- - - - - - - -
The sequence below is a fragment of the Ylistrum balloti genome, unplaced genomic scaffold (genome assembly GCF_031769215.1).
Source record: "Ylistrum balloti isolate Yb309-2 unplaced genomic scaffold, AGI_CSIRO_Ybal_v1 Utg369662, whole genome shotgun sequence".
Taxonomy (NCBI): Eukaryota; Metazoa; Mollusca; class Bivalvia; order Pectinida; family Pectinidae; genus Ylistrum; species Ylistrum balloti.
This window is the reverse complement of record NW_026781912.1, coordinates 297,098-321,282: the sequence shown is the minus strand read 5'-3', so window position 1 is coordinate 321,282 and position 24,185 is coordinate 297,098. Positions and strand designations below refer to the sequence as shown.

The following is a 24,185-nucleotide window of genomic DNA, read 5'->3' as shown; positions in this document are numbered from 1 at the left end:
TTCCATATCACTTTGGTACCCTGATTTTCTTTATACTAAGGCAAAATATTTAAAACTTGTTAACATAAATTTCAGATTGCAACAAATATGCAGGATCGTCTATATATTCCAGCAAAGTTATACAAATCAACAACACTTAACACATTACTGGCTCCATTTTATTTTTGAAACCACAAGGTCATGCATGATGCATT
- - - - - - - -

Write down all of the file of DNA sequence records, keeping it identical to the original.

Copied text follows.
The sequence below is a fragment of the Ylistrum balloti genome, unplaced genomic scaffold (genome assembly GCF_031769215.1).
Source record: "Ylistrum balloti isolate Yb309-2 unplaced genomic scaffold, AGI_CSIRO_Ybal_v1 Utg369662, whole genome shotgun sequence".
Taxonomy (NCBI): Eukaryota; Metazoa; Mollusca; class Bivalvia; order Pectinida; family Pectinidae; genus Ylistrum; species Ylistrum balloti.
This window is the reverse complement of record NW_026781912.1, coordinates 297,098-321,282: the sequence shown is the minus strand read 5'-3', so window position 1 is coordinate 321,282 and position 24,185 is coordinate 297,098. Positions and strand designations below refer to the sequence as shown.

The following is a 24,185-nucleotide window of genomic DNA, read 5'->3' as shown; positions in this document are numbered from 1 at the left end:
TTCCATATCACTTTGGTACCCTGATTTTCTTTATACTAAGGCAAAATATTTAAAACTTGTTAACATAAATTTCAGATTGCAACAAATATGCAGGATCGTCTATATATTCCAGCAAAGTTATACAAATCAACAACACTTAACACATTACTGGCTCCATTTTATTTTTGAAACCACAAGGTCATGCATGATGCATT